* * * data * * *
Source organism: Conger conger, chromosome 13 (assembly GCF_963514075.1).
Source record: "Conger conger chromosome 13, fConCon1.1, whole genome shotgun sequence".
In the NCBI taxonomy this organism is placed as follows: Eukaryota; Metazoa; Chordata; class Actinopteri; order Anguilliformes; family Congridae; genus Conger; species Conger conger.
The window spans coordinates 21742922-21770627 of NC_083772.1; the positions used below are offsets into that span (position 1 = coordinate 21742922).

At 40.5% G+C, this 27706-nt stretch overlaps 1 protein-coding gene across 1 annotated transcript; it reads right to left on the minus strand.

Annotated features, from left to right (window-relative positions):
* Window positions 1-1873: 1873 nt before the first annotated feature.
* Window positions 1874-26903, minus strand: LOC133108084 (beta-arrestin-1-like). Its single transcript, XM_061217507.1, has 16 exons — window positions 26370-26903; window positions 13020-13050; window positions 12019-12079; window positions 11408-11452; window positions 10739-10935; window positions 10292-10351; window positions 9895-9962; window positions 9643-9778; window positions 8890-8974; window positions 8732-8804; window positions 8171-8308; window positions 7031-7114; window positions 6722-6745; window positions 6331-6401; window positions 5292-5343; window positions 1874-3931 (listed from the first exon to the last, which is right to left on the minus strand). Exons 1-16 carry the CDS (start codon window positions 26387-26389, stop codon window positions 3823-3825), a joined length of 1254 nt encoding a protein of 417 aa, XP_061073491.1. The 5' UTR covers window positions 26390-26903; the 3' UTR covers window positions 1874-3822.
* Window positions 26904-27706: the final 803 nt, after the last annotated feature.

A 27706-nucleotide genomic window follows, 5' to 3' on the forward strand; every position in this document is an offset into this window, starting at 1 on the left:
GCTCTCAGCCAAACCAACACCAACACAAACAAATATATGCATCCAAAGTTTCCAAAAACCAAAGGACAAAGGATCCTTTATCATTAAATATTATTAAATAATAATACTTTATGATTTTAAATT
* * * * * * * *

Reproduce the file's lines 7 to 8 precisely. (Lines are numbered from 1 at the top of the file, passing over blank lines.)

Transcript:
* Window positions 1-1873: 1873 nt before the first annotated feature.
* Window positions 1874-26903, minus strand: LOC133108084 (beta-arrestin-1-like). Its single transcript, XM_061217507.1, has 16 exons — window positions 26370-26903; window positions 13020-13050; window positions 12019-12079; window positions 11408-11452; window positions 10739-10935; window positions 10292-10351; window positions 9895-9962; window positions 9643-9778; window positions 8890-8974; window positions 8732-8804; window positions 8171-8308; window positions 7031-7114; window positions 6722-6745; window positions 6331-6401; window positions 5292-5343; window positions 1874-3931 (listed from the first exon to the last, which is right to left on the minus strand). Exons 1-16 carry the CDS (start codon window positions 26387-26389, stop codon window positions 3823-3825), a joined length of 1254 nt encoding a protein of 417 aa, XP_061073491.1. The 5' UTR covers window positions 26390-26903; the 3' UTR covers window positions 1874-3822.